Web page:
Elections have consequences – often beneficial ones for those on the winning side and detrimental to the losers.
Operators of California’s charter schools – public schools that operate independently of school districts – knew they would be targeted when Gavin Newsom won the governorship last year, and union-backed Democrats increased their legislative supermajorities.
The California Teachers Association (CTA) and other school unions had been trying for years to curb the growth of charters, which are mostly non-union, or put them out of business. As the charters attracted students, they also gained tax funds, shifting the money from local school districts and leaving less money on the table for salaries.
During the eight years of Jerry Brown’s second governorship, the anti-charter drive stalled. Brown had sponsored two charter schools when he was mayor of Oakland and wouldn’t kneecap them.
Charter school advocates, the vast majority of them Democrats, poured big money into the campaigns for governor and superintendent of public instruction last year in hopes of protecting themselves. But their candidates lost and unions launched a high-powered drive to erect barriers to new charters and, if possible, put some out of business.
Although Newsom owes the unions, he’s a wealthy Democrat from the Bay Area whose contemporaries tend to favor charter schools and he couldn’t just sign off on what the CTA and the other school unions wanted. Instead, he negotiated what he said was a compromise, one that the unions like a lot and that the charters grudgingly accept as better than the alternative death sentence.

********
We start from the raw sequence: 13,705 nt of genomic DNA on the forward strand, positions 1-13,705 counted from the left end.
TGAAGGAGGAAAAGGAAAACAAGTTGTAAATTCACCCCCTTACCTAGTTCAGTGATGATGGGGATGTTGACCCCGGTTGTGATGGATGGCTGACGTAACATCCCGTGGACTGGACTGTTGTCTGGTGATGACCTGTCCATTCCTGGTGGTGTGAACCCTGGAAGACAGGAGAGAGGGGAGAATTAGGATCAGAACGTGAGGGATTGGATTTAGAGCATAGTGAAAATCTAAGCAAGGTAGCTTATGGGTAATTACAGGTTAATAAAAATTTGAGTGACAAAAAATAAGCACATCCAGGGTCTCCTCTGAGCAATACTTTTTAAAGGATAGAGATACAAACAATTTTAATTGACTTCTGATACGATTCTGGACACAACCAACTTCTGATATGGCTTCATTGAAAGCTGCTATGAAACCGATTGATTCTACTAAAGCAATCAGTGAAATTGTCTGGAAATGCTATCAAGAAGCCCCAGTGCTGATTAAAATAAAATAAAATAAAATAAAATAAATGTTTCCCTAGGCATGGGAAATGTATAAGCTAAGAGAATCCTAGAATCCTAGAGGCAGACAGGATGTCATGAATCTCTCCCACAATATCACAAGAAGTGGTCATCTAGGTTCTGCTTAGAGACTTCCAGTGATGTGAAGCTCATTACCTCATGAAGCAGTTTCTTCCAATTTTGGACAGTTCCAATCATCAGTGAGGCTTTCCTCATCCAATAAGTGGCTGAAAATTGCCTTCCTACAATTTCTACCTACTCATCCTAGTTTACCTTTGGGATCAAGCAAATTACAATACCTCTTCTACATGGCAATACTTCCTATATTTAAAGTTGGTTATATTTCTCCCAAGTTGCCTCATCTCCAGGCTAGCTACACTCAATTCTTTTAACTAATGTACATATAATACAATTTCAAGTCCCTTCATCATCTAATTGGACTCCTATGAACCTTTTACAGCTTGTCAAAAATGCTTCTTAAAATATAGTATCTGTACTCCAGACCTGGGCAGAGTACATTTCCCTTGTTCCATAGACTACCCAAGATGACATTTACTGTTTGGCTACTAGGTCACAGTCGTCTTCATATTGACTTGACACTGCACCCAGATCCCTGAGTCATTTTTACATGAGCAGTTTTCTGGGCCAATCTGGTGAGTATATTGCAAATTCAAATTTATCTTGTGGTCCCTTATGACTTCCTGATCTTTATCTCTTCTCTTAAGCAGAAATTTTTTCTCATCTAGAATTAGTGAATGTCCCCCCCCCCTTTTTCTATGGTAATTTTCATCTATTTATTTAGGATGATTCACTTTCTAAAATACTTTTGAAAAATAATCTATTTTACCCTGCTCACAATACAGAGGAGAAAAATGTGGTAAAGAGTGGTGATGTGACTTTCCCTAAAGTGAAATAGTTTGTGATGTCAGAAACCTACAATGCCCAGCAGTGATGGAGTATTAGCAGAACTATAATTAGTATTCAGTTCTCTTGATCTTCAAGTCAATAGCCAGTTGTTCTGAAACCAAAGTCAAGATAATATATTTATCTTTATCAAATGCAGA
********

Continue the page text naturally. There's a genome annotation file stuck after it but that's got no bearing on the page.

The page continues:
Under the new legislation, Assembly Bill 1505, local school boards will have more power to approve new charter schools, and can consider a new charter’s impact on a district’s finances, which they could not do previously.
That’s a key element, reflecting worries in the education establishment about the charter movement’s long-term financial impacts, and gives unions a way of thwarting new charters because they dominate school board politics, especially in large cities.
However, the revised bill would allow charters denied by local school boards to appeal the rejections, something important to charter sponsors, as is a provision that makes it relatively easy for “high-performing” charters to gain renewal.
Additionally, all charter school teachers would be required to hold some sort of state credential, though uncredentialed charter teachers in “non-core” classes would have five years to meet that requirement.
Newsom and Senate and Assembly leaders, in a joint statement, said the agreement “significantly reforms the Charter Schools Act to address long-standing challenges for both school districts and charter schools.”
“This agreement focuses on the needs of our students,” the statement continued. “It increases accountability for all charter schools, allows high-quality charter schools to thrive, and ensures that the fiscal and community impacts of charter schools on school districts are carefully considered.”
As with all battles over education in California, everyone professes to have the interests of students uppermost, but it’s really always over money, in this case, funds that travel with students when they shift from traditional public schools to charters.
Simply put, to those in the education establishment, the problem with charters is that they have been attracting too many students because parents were dissatisfied with what their children were learning in regular schools. But rather than compete with charters, defenders of the status quo wanted to shore up their traditional monopoly on students and the money they represented.
The agreement’s provision for giving “high-performing” charters easier renewals is particularly ironic. The education establishment has always resisted any such qualitative performance appraisals of its own public schools.